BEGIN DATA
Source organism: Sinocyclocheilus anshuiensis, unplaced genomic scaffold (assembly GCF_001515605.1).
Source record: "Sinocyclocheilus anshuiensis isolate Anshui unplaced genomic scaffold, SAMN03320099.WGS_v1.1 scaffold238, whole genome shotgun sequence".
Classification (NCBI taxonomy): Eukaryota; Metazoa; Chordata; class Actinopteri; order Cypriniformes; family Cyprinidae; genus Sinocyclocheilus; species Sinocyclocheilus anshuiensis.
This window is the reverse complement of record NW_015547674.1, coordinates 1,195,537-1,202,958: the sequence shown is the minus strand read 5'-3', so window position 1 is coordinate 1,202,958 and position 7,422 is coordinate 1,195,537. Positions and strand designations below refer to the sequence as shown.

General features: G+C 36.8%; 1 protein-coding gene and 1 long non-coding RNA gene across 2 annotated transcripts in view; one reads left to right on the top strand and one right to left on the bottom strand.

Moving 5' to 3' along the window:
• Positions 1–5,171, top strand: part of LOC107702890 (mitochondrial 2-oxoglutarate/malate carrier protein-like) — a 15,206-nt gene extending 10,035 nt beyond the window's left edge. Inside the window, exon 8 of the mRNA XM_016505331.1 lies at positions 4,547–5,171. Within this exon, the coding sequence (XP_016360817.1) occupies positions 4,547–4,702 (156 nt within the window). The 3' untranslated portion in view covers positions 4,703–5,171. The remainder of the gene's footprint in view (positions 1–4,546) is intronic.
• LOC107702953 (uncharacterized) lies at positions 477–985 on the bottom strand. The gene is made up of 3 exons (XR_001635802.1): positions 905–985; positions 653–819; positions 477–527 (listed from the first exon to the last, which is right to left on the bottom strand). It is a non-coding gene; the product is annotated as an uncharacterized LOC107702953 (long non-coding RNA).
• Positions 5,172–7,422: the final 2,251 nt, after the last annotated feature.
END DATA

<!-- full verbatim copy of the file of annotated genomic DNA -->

Source organism: Sinocyclocheilus anshuiensis, unplaced genomic scaffold (assembly GCF_001515605.1).
Source record: "Sinocyclocheilus anshuiensis isolate Anshui unplaced genomic scaffold, SAMN03320099.WGS_v1.1 scaffold238, whole genome shotgun sequence".
Classification (NCBI taxonomy): Eukaryota; Metazoa; Chordata; class Actinopteri; order Cypriniformes; family Cyprinidae; genus Sinocyclocheilus; species Sinocyclocheilus anshuiensis.
This window is the reverse complement of record NW_015547674.1, coordinates 1,195,537-1,202,958: the sequence shown is the minus strand read 5'-3', so window position 1 is coordinate 1,202,958 and position 7,422 is coordinate 1,195,537. Positions and strand designations below refer to the sequence as shown.

General features: G+C 36.8%; 1 protein-coding gene and 1 long non-coding RNA gene across 2 annotated transcripts in view; one reads left to right on the top strand and one right to left on the bottom strand.

Moving 5' to 3' along the window:
• Positions 1–5,171, top strand: part of LOC107702890 (mitochondrial 2-oxoglutarate/malate carrier protein-like) — a 15,206-nt gene extending 10,035 nt beyond the window's left edge. Inside the window, exon 8 of the mRNA XM_016505331.1 lies at positions 4,547–5,171. Within this exon, the coding sequence (XP_016360817.1) occupies positions 4,547–4,702 (156 nt within the window). The 3' untranslated portion in view covers positions 4,703–5,171. The remainder of the gene's footprint in view (positions 1–4,546) is intronic.
• LOC107702953 (uncharacterized) lies at positions 477–985 on the bottom strand. The gene is made up of 3 exons (XR_001635802.1): positions 905–985; positions 653–819; positions 477–527 (listed from the first exon to the last, which is right to left on the bottom strand). It is a non-coding gene; the product is annotated as an uncharacterized LOC107702953 (long non-coding RNA).
• Positions 5,172–7,422: the final 2,251 nt, after the last annotated feature.